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Third Point’s Assault on Sotheby’s Yields Results

The single largest shareholder in the auction house, Dan Loeb’s hedge fund firm is pressing for changes that will boost profits.

When Dan Loeb threw down the gauntlet to auction house Sotheby’s, it looked like hubris. What did the hedge fund manager know about buying and selling art? Loeb, founder of New York–based Third Point, has a big contemporary art collection and took an art course while an undergrad at Columbia, but he’s no professional expert.

In an October 2013 letter addressed to Sotheby’s chairman, president and CEO William Ruprecht and filed with the SEC, Loeb announced that Third Point had a 9.3 percent stake in the company, making it the single largest shareholder. He proposed steps to improve profitability, including appointing him to the board and finding a new CEO.

Other activist hedge fund investors in Sotheby’s included San Francisco’s Marcato Capital Management and New York–based Trian Fund Management. (Trian, run by activist investor Nelson Peltz, sold its stock last November.) Last September, soon after Loeb began amassing his position, Standard & Poor’s put Sotheby’s on watch for a downgrade, from BB+.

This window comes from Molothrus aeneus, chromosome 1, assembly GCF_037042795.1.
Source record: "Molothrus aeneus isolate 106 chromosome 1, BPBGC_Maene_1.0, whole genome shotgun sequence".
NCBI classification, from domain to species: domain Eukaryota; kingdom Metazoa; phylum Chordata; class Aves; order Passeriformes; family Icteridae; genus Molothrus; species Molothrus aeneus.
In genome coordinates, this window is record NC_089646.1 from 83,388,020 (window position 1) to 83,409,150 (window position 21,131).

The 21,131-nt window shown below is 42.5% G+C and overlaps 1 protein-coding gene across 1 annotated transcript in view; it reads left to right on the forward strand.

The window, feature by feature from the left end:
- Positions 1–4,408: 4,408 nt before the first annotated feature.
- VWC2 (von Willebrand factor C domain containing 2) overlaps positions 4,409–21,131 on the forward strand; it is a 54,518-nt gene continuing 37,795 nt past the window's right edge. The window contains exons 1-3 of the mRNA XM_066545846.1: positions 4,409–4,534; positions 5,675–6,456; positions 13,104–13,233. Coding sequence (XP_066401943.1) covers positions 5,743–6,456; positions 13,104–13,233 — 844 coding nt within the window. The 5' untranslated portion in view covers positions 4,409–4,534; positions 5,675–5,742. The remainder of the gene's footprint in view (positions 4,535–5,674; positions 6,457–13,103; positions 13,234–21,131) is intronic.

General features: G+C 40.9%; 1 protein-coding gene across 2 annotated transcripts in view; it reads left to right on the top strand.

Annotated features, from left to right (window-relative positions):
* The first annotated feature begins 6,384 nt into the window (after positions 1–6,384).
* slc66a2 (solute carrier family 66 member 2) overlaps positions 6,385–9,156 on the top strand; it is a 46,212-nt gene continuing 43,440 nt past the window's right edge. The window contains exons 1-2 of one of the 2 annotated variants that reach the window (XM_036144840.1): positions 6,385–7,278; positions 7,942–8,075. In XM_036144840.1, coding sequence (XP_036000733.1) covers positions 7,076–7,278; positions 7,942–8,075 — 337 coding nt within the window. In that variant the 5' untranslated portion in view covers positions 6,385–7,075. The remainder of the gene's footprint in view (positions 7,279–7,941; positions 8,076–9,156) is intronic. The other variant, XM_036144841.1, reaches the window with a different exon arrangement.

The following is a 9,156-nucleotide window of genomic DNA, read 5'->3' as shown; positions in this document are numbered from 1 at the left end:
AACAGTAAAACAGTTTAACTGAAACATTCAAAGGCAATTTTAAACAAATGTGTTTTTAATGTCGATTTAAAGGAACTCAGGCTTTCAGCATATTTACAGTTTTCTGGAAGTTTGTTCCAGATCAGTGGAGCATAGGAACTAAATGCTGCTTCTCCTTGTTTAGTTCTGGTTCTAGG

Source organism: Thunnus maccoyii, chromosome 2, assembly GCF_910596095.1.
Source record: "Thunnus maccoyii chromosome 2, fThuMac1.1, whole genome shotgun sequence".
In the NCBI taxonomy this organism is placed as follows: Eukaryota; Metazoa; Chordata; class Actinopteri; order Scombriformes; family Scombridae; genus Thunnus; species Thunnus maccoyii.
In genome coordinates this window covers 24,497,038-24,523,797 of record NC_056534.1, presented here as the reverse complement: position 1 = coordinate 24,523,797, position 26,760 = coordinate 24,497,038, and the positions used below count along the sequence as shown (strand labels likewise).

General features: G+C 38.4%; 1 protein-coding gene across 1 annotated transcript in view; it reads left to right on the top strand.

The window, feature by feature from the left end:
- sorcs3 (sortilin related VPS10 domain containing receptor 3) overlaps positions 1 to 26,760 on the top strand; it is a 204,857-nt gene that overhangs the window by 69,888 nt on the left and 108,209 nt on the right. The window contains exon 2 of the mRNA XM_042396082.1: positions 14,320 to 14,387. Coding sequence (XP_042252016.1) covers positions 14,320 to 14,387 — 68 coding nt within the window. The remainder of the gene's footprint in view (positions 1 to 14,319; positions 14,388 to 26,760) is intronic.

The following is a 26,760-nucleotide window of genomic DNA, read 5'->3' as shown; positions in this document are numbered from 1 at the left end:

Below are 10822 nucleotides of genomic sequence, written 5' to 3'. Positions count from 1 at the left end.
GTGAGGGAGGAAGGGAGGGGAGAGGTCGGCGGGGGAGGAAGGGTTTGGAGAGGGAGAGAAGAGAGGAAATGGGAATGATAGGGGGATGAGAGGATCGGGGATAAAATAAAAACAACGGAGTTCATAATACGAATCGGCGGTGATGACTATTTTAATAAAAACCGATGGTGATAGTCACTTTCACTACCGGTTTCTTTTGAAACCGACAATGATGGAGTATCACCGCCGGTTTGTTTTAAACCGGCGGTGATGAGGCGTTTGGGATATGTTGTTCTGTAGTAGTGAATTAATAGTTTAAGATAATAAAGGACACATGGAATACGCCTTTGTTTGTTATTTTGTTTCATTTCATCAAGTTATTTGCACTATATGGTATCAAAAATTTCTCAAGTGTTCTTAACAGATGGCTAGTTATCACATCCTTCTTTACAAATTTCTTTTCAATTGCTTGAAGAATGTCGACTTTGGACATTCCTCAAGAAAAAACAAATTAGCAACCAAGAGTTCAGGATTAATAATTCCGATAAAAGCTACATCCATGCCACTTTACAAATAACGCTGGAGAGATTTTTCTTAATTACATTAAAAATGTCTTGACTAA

Loeb, 52, wrote that he was “troubled by the Company’s chronically weak operating margins and deteriorating competitive position relative to Christie’s, as evidenced by each of the Contemporary and Modern art evening sales over the last several years.” Sotheby’s, he argued, has been losing market share to rival Christie’s and hasn’t appeared able to adapt to the present art market’s Internet-savvy global consumer base. “Regrettably we have concluded that Sotheby’s malaise is a result of lack of leadership and strategic vision at its highest level,” Loeb wrote.

In January, Sotheby’s announced the results of a review its board commissioned last September. The company said it’s taking steps “that demonstrate its ongoing commitment to creating and returning long-term value to shareholders and positioning Sotheby’s to capitalize on future business opportunities.” It proposed a $300 million shareholder dividend in March, authorized a $150 million share buyback and has plans for an annual dividend. It also recommended developing two separate capital structures, one for the auction and sales business and one for Sotheby’s Financial Services, its financing arm, and is looking at selling its New York headquarters and London property.

This news failed to buoy the company’s stock price and seemed to leave Loeb’s complaints mostly unaddressed. In mid-February, Sotheby’s shares were trading in the $45 range, down from $53.51 on January 3. Third Point started buying stock last August, when it was about $38. With Sotheby’s due to hold its annual general meeting in the spring and soliciting board nominations, it’s time for Loeb, a trustee of the Museum of Contemporary Art in Los Angeles, to make his next move.

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